3. The Hebrew (or whatever it was called) calendar in Noah’s day may have permitted five consecutive 30-day months. This may be one of the alterations made early in the Christian era by the Rabbis and Pharisees, (Exodus 12:2, only changing the beginning of months from Tishri to Nisan). For example, the sequence 30, 30, 30, 30, 30, 29 could have been altered to 30, 30, 30, 29, 30, 30 without affecting the calendar’s timekeeping accuracy but may shift or eliminate a day of special observance.
4. Since Noah was not fixed to the earth but adrift on a global ocean, he possibly did not know where he was and during this period he could have drifted against the motion of the sun so that he saw 150 sunrises even though 148 or 149 actually occurred as viewed from a fixed point of the earth. He would have subsequently drifted in the reverse direction loosing one or two days and thereby preserving the chronology of the Flood year.
5. In a geocentric cosmology, the earth does not move. Hence earth-centered catastrophic events such as the Flood that cannot effect the earth’s orientation but can, instead, effect the diurnal rotation of the cosmos. In this case, the earth’s moment of inertia was increased by the addition of water on the surface of the earth from the “windows of heaven,” and by the “fountains of the deep” (Gen. 7:11). This water was subsequently returned to its place. Hence, if we invoke the conservation of angular momentum, we would have the diurnal rate slow down and then speed up to, and return to its previous rate. In the meantime, the moon’s motion is barely affected and its synoptic period is temporarily increased during this 5-month period. (See James Hanson, 1977. “A Simple Geometric Model for Computing Pre-Flood and Post-Flood Geomorphology,” Creation Research Society Quarterly, December, pp. 157-168.)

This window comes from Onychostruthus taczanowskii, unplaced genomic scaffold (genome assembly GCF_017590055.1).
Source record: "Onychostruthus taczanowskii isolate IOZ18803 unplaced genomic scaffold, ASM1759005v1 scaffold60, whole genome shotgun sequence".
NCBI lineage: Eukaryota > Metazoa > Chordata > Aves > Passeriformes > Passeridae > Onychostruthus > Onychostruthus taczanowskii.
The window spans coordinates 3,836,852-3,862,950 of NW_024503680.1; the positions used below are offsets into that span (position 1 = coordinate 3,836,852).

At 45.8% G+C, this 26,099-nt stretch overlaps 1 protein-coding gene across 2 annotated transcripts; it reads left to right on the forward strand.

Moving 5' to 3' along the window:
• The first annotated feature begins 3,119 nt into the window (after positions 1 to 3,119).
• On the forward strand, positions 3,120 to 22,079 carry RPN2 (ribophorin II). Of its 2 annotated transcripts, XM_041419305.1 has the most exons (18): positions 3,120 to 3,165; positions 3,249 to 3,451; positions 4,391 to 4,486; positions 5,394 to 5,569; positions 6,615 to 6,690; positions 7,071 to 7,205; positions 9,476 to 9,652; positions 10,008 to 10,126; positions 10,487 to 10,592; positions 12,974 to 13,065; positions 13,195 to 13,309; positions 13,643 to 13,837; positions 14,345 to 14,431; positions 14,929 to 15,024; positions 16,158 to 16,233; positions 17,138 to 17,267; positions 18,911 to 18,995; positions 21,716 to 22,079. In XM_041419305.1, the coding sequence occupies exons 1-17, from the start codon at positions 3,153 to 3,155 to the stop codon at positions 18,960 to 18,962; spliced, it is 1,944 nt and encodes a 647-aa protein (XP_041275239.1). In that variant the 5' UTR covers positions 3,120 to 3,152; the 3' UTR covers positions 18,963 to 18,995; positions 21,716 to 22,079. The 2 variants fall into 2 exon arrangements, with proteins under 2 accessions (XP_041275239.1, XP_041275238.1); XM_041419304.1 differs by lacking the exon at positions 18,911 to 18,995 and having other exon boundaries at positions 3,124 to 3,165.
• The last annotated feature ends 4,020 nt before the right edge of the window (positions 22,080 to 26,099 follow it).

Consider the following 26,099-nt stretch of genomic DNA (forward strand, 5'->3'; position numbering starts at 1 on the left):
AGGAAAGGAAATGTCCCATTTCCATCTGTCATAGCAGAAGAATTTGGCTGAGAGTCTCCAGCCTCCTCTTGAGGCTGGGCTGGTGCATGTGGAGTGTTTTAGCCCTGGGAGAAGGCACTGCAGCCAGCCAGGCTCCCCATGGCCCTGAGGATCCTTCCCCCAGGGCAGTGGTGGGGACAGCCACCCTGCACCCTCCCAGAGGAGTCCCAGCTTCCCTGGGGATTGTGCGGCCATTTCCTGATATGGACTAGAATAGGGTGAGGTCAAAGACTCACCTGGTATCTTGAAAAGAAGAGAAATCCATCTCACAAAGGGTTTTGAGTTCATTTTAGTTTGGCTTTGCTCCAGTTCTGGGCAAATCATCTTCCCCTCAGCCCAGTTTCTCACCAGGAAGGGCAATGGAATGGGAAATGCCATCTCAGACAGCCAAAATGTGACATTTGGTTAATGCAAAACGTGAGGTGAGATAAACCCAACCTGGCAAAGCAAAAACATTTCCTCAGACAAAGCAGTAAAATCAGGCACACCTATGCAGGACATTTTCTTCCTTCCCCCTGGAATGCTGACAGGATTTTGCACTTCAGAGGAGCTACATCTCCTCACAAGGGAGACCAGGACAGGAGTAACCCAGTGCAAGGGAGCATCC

Explanation 3 seems most likely. Number 4 is interesting but has no biblical support, while 5 does. Number 1 is possible but is not in evidence. I reject 2 for the reason there stated.
Lunations: the Variation in the Length of the Lunar Month
Figure 1: The Longest Months
Figure 2: The Shortest Months
Figure 3: Variations of the duration of the lunation for 1996 to 2006. Dots indicate the deviation with respect to the mean value of 29 days, 12 hours, 44 minutes.
 Jeffrey, Grant, 1988. Armageddon, Appointment with Destiny, (Frontier Research Publications).
 For more, see G. Bouw, 1998. “The Bible Code,” B.A. 8(83):21, also, Forum, 1998. “Dr. Bouw just doesn’t get it,” B.A. 8(85):7.
 Bouw, G. D., 2004. “Sir Isaac Newton and the End of the Church Age,” B.A. 14(108):60.
 Resnikoff, Louis, 1943. Scripta Mathematica, pp. 191-195, 274-275.
 Meeus, Jean, 2002. More Mathematical Astronomy Morsels, William-Bell.